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How U.S. Money for Protests in Canada Could Influence U.S. Politics

Editorial Staff

How US money for protests in Canada could influence US politics

About 44 percent of the nearly $10 million in contributions to support the protesters originated from US donors, according to an Associated Press analysis of leaked donor files. US Republican elected officials, including Texas Sen. Ted Cruz and Georgia Rep. Marjorie Taylor Greene, praised the protesters, calling them “heroes” and “patriots.”

Fox News host Sean Hannity told two protest organizers on his show Wednesday that “you have a lot of support from your friends in America. I can tell you that. He added: “We have a movement in the United States that is starting very soon.”

Prime Minister Trudeau and other top Canadian officials have harshly criticized financial support from other countries.

“What this country is facing is a targeted, coordinated and largely foreign-funded attack on critical infrastructure and our democratic institutions,” Bill Blair, the UK’s minister for public safety and emergency preparedness, said earlier this week. Canada.

Ian Reifowitz, a professor of historical studies at the State University of New York, called the protests a “gift” for Republicans in the US, predicting they will use the populist appeal of the rallies to raise money ahead of the election. mid-term in November.

“They constantly need new outrages,” said Reifowitz, author of “The Tribalization of Politics: How Rush Limbaugh’s Racially Harassing Rhetoric on the Obama Presidency Paved the Way for Trump.”

“It’s a big (problem) eight or nine months before the election for them,” he said. “It allows you to deposit money, deposit volunteers, and energize the base, which is what you want to do.”

Protesters in Ottawa have regularly been given fuel and food, and the area around Parliament Hill has at times resembled a spectacular carnival with bouncy castles, gyms, a playground and a concert stage with DJs.

GiveSendGo, a website used to collect donations for Canadian protests, has raised at least $9.58 million, including $4.2 million, or 44%, that originated in the United States, according to a database of donor information posted online by DDoSecrets, a non-profit group.

However, the government in Canada have been working to block protesters’ access to these funds and it is unclear how much of the money was ultimately raised.

Millions of dollars raised through another crowdfunding site, GoFundMe, were blocked after Canadian officials raised objections to the company, which determined the effort violated its terms of service regarding illegal activities.

The GiveSendGo database analyzed by the AP showed more than 109,000 donations as of Friday night to campaigns in support of the protests, with just under 62,000 coming from the US.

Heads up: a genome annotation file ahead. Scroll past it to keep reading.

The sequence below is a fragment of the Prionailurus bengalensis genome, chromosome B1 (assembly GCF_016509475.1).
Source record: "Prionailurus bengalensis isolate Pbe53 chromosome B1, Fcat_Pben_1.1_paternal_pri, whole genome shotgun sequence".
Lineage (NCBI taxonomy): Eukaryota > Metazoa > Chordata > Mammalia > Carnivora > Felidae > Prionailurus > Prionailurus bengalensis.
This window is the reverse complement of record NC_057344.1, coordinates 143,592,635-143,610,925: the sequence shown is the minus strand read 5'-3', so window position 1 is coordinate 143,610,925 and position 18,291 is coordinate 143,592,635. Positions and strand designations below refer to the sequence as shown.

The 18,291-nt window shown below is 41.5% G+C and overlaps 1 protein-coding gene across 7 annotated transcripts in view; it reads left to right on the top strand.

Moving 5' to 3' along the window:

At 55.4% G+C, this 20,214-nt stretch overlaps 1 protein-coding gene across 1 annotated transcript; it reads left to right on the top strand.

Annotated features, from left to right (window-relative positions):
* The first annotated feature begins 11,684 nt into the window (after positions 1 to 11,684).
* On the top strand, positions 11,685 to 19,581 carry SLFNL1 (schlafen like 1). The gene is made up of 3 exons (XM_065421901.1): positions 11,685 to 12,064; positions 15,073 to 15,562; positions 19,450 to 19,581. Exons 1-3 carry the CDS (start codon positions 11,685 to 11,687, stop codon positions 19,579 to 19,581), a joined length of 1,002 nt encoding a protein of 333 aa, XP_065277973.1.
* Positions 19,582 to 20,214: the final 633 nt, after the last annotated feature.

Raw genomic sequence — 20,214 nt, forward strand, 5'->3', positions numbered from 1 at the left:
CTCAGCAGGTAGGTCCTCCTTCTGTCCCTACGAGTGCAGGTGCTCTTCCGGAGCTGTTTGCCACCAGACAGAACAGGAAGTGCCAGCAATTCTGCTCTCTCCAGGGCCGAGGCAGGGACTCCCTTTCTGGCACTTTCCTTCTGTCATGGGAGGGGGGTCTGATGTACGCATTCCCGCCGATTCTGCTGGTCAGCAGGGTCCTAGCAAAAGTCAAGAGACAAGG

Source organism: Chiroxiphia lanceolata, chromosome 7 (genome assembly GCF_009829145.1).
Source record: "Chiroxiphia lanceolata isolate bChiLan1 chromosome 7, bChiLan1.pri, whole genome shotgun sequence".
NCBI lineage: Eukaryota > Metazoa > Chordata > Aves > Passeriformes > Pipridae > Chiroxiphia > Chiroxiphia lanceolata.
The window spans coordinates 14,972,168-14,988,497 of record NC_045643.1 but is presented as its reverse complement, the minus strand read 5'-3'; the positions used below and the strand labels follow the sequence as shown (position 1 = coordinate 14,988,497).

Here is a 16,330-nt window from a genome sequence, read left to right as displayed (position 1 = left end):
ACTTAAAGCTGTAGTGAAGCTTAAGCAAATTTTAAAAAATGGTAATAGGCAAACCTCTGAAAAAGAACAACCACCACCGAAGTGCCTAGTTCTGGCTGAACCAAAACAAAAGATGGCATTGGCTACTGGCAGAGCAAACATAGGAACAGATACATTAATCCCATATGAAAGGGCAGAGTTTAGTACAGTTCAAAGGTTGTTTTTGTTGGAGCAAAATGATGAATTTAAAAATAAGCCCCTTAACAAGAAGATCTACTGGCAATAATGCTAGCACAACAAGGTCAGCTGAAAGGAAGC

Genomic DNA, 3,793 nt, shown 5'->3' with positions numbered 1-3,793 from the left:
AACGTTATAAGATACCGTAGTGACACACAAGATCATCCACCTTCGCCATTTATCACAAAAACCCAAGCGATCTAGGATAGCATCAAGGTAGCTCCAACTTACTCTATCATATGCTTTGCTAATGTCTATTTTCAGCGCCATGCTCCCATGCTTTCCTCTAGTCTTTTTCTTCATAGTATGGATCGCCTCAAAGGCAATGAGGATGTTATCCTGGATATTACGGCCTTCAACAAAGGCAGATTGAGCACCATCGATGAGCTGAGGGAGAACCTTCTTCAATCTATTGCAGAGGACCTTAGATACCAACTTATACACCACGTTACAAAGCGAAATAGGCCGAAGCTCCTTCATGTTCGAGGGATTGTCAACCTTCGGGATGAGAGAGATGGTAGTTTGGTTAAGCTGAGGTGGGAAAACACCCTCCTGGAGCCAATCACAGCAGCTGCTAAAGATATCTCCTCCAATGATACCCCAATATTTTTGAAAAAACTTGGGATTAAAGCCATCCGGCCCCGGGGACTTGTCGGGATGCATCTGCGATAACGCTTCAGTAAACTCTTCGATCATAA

The GiveSendGo data listed multiple Americans who donated thousands or tens of thousands of dollars to the protest, with the largest single donation of $90,000 coming from a person who identified himself as Thomas M. Siebel.

Siebel, the billionaire founder of the software company Siebel Systems, did not respond to messages sent to an email associated with a foundation he runs and to his LinkedIn account.

A representative from the Siebel Scholars Foundation, who signed her name only as Jennifer, did not respond to questions about whether she had donated the money. But he said Siebel has a history of supporting various causes, including efforts to “protect individual liberty.”

“These are personal initiatives and have nothing to do with the companies you are associated with,” he wrote.

Siebel has donated hundreds of thousands of dollars to Republican candidates and organizations over the past 20 years, according to Federal Election Commission records, including a $400,000 contribution in 2019 to a GOP fundraising committee called “Take Back theHouse 2020”.

The GiveSendGo Freedom Convoy campaign was created on January 27 by Tamara Lich. He was previously a member of the far-right Maverick Party, which calls for Western Canada to become independent.

The Canadian government took steps earlier this week to cut off funding for protesters by expanding the scope of the country’s anti-money laundering and anti-terrorist financing regulations to cover crowdfunding platforms such as GiveSendGo.

“We are making these changes because we know that these platforms are being used to support illegal blockades and illegal activities, which is hurting the Canadian economy,” Canadian Finance Minister Chrystia Freeland said.

Perhaps more important than the financial support is the support protesters in Canada have received from leading conservative American politicians and pundits, like Hannity, who see kindred spirits in their neighbors to the north who oppose vaccine mandates.

The same day that Lich created the GiveSendGo campaign, retired Army Lt. Gen. Michael Flynn shared a video of the convoy in a post on the Telegram messaging app.

“These truckers are fighting back against nonsense and tyranny, especially from the Canadian government,” wrote Flynn, a former head of the Defense Intelligence Agency who briefly served as national security adviser to former President Donald Trump.

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